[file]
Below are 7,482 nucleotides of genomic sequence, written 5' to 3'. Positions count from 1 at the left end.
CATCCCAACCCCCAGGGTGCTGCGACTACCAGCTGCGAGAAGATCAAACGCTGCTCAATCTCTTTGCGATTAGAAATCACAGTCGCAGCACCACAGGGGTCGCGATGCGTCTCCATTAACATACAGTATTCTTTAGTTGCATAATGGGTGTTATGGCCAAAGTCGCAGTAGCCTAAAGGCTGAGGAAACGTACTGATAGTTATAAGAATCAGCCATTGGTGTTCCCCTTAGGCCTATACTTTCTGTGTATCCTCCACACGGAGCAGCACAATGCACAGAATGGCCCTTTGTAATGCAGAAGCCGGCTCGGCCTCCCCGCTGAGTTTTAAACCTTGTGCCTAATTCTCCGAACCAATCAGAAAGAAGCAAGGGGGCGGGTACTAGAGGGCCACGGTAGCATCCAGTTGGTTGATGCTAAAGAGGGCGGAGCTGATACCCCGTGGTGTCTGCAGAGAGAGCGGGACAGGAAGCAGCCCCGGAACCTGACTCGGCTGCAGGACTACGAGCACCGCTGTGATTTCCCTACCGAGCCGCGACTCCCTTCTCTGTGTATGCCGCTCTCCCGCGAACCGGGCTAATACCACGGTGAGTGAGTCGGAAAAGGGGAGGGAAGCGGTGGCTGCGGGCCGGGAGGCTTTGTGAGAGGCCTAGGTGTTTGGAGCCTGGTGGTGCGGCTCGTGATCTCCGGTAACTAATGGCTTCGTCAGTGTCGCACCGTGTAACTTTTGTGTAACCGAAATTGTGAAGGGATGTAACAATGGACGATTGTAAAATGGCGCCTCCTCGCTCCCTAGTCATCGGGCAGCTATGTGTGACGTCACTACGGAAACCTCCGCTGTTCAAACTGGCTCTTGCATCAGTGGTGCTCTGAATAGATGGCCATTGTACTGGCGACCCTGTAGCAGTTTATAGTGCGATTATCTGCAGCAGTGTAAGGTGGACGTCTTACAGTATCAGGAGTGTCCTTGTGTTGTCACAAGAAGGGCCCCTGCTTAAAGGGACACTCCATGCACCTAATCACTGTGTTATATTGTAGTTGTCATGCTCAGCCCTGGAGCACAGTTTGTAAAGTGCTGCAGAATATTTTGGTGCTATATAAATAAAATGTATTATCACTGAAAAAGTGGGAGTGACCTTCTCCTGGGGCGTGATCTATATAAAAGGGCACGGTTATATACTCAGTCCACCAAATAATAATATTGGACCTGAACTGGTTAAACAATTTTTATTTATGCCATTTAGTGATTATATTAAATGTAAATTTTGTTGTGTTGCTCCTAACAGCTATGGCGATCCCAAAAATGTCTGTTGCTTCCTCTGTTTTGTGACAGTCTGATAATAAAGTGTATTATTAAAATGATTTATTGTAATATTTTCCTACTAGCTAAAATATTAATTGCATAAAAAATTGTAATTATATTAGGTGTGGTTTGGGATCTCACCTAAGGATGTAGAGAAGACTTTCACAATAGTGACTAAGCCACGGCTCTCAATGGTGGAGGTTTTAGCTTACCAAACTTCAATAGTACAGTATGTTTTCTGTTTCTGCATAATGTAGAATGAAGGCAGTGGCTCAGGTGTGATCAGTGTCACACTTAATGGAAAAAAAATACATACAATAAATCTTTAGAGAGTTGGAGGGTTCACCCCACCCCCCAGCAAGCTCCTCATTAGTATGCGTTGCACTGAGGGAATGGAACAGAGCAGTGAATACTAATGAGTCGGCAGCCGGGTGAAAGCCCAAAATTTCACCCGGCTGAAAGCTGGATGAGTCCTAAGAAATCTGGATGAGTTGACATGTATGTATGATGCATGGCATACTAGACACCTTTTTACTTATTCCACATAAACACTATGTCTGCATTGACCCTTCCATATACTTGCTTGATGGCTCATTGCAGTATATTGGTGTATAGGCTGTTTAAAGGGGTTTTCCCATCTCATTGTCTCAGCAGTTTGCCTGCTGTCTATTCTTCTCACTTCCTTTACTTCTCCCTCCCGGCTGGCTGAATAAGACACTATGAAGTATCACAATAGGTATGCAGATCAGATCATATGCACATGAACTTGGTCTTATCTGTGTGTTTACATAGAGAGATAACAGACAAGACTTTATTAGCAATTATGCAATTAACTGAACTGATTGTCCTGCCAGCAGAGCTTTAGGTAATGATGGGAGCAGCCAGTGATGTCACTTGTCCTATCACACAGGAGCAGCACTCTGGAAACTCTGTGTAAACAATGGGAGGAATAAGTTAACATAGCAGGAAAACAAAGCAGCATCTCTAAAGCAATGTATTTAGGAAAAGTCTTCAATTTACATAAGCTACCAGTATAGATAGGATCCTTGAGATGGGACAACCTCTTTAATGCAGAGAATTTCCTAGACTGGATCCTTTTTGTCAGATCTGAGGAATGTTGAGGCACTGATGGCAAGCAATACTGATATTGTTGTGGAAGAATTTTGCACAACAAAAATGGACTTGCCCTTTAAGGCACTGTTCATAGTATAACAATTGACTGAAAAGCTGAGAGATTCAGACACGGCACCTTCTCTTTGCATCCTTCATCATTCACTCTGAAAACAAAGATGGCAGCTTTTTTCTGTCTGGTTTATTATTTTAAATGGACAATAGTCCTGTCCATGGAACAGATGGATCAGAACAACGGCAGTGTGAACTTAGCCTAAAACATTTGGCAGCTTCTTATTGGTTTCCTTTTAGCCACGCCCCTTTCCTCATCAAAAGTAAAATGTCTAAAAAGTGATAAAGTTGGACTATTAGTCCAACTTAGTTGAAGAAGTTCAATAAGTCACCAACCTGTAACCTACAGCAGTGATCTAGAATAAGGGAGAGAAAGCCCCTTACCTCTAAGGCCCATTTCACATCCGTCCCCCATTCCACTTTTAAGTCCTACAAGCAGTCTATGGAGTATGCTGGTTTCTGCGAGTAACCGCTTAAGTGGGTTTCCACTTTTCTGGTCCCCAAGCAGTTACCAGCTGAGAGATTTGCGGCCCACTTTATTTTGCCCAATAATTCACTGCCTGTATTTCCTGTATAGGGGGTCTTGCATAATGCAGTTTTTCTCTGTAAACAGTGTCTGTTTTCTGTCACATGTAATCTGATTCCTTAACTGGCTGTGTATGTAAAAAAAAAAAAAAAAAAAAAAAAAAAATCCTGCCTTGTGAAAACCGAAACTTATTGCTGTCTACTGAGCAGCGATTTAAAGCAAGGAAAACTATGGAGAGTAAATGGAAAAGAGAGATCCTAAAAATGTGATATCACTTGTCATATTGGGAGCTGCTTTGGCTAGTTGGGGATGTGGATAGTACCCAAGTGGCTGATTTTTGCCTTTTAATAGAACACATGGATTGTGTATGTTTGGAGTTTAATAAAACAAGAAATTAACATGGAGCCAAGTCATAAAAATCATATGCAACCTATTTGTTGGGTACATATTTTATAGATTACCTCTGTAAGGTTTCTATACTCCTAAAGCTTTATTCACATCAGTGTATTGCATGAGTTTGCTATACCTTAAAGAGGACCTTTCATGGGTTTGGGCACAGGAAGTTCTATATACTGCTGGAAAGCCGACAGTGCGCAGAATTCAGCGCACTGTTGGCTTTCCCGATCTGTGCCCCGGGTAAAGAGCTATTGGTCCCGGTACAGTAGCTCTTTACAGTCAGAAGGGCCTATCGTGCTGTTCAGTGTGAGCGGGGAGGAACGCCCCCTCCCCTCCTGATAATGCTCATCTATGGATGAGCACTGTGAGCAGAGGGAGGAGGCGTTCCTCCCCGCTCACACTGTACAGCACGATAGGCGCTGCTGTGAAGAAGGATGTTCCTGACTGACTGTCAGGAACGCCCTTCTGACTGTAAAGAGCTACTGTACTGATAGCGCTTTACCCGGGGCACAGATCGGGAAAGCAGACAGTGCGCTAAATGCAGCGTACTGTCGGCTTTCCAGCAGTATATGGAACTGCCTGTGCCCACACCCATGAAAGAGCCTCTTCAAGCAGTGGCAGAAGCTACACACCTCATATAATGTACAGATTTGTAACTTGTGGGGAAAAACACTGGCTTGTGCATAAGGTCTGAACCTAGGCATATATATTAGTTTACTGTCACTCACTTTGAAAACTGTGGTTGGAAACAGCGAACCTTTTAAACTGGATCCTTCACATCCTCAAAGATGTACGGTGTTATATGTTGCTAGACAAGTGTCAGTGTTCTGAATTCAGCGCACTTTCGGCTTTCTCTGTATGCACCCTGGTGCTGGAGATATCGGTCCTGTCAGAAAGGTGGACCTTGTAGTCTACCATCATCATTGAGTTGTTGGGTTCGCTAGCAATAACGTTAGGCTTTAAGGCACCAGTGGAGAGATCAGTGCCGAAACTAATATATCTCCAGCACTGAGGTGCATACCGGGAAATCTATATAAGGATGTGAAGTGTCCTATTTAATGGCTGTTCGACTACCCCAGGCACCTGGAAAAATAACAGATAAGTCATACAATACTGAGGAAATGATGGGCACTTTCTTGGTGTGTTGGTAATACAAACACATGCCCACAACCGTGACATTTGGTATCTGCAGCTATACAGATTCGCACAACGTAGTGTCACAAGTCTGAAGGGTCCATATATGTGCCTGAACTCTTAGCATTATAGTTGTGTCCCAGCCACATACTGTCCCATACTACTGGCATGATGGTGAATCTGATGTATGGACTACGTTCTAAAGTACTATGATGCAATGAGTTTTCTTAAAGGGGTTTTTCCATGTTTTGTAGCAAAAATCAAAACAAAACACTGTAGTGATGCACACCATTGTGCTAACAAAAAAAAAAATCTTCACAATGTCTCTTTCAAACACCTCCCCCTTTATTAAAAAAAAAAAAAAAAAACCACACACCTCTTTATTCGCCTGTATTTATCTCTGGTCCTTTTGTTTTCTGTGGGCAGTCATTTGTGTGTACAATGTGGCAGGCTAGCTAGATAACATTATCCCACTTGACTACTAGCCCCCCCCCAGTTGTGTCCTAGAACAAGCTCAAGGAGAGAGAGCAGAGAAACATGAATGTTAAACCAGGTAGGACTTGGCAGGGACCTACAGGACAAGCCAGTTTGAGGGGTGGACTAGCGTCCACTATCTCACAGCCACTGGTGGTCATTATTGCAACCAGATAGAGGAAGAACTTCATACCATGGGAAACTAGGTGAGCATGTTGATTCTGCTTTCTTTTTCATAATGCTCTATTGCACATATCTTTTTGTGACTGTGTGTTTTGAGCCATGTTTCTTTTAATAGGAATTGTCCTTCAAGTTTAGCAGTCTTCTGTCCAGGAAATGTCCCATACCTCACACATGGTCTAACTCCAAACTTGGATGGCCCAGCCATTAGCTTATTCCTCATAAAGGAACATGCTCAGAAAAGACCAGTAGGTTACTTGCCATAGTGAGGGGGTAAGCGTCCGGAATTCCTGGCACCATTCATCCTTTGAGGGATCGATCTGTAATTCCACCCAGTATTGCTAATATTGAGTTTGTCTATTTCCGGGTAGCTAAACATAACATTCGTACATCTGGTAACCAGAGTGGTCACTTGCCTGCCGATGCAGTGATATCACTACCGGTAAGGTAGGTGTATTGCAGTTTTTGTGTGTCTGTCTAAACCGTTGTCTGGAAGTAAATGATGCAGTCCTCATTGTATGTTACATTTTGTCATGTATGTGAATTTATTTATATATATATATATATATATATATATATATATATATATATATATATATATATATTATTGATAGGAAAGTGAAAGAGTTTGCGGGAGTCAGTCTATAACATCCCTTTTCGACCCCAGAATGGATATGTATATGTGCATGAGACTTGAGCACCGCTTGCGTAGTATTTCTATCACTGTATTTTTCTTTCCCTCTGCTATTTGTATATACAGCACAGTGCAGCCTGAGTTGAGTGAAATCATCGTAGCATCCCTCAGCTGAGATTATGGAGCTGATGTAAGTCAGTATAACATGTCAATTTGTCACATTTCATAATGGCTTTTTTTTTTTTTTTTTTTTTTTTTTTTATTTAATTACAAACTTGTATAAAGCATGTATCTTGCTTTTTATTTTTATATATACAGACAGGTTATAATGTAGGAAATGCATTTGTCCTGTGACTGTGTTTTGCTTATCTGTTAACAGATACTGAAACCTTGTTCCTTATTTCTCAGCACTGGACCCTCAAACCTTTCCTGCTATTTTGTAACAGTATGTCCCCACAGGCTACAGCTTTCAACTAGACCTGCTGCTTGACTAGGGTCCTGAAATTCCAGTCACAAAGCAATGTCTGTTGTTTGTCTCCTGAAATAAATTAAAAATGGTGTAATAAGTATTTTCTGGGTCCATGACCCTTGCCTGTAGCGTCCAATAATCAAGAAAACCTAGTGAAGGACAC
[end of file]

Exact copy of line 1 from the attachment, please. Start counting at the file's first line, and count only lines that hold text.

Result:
Below are 7,482 nucleotides of genomic sequence, written 5' to 3'. Positions count from 1 at the left end.